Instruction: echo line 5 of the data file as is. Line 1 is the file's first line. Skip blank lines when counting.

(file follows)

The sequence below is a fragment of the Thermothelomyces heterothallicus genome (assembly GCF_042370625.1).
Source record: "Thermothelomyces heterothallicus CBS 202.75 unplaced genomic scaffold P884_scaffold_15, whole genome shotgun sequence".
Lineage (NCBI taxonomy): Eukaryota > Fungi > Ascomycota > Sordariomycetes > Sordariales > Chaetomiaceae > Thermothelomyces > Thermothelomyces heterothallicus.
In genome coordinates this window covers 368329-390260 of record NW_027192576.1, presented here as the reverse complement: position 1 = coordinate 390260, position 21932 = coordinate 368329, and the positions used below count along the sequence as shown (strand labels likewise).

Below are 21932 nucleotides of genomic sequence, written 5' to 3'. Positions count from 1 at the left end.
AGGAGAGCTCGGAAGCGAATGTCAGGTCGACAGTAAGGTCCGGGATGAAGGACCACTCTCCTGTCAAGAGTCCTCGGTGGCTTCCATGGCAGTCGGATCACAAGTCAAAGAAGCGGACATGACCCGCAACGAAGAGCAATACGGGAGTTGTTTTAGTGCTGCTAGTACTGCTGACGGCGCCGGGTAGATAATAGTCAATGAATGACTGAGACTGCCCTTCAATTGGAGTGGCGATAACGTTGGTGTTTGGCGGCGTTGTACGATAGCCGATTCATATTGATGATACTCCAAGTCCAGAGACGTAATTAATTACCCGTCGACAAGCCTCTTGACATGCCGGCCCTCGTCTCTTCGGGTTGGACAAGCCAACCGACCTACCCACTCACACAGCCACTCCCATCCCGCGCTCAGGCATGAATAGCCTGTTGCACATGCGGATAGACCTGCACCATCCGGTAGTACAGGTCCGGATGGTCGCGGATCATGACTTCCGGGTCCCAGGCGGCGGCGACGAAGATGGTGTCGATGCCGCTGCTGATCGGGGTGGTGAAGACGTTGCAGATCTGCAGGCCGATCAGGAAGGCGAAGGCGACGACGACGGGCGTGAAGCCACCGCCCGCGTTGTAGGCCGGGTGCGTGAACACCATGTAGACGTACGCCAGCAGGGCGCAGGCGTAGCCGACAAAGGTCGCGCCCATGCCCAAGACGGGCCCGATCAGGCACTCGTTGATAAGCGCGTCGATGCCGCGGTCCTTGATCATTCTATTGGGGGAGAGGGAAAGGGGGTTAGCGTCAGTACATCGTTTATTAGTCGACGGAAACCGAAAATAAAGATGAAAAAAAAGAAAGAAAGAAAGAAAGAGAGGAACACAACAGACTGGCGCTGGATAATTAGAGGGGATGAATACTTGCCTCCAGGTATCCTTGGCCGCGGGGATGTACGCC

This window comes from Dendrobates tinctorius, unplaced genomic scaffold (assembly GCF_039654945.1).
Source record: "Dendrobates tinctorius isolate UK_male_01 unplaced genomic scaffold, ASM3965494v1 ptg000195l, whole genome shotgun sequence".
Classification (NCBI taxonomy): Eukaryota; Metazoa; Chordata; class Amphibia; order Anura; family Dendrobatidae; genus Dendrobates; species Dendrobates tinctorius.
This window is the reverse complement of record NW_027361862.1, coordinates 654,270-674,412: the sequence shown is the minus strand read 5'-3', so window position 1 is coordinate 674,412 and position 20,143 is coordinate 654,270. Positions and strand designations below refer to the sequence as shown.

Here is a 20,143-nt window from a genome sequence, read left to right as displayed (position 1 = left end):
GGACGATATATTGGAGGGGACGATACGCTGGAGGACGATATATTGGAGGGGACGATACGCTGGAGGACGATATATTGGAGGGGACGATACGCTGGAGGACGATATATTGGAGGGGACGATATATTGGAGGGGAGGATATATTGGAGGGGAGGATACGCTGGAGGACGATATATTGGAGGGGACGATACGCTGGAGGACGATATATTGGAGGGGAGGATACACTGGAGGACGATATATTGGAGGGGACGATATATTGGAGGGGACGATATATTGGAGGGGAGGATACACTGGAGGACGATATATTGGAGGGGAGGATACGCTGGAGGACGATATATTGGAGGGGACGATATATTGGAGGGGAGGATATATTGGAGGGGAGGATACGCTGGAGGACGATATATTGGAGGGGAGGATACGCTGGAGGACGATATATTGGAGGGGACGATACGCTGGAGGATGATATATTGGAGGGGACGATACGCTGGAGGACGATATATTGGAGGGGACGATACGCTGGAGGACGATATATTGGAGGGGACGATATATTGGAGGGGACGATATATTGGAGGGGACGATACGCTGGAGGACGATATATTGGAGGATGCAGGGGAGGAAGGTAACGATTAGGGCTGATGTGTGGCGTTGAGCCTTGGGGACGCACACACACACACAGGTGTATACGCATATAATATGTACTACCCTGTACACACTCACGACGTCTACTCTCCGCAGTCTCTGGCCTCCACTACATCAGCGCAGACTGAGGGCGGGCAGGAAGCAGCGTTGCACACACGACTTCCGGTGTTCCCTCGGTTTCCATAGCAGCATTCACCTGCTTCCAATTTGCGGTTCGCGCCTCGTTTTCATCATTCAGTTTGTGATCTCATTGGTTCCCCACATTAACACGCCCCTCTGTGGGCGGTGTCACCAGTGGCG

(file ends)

Below are 21932 nucleotides of genomic sequence, written 5' to 3'. Positions count from 1 at the left end.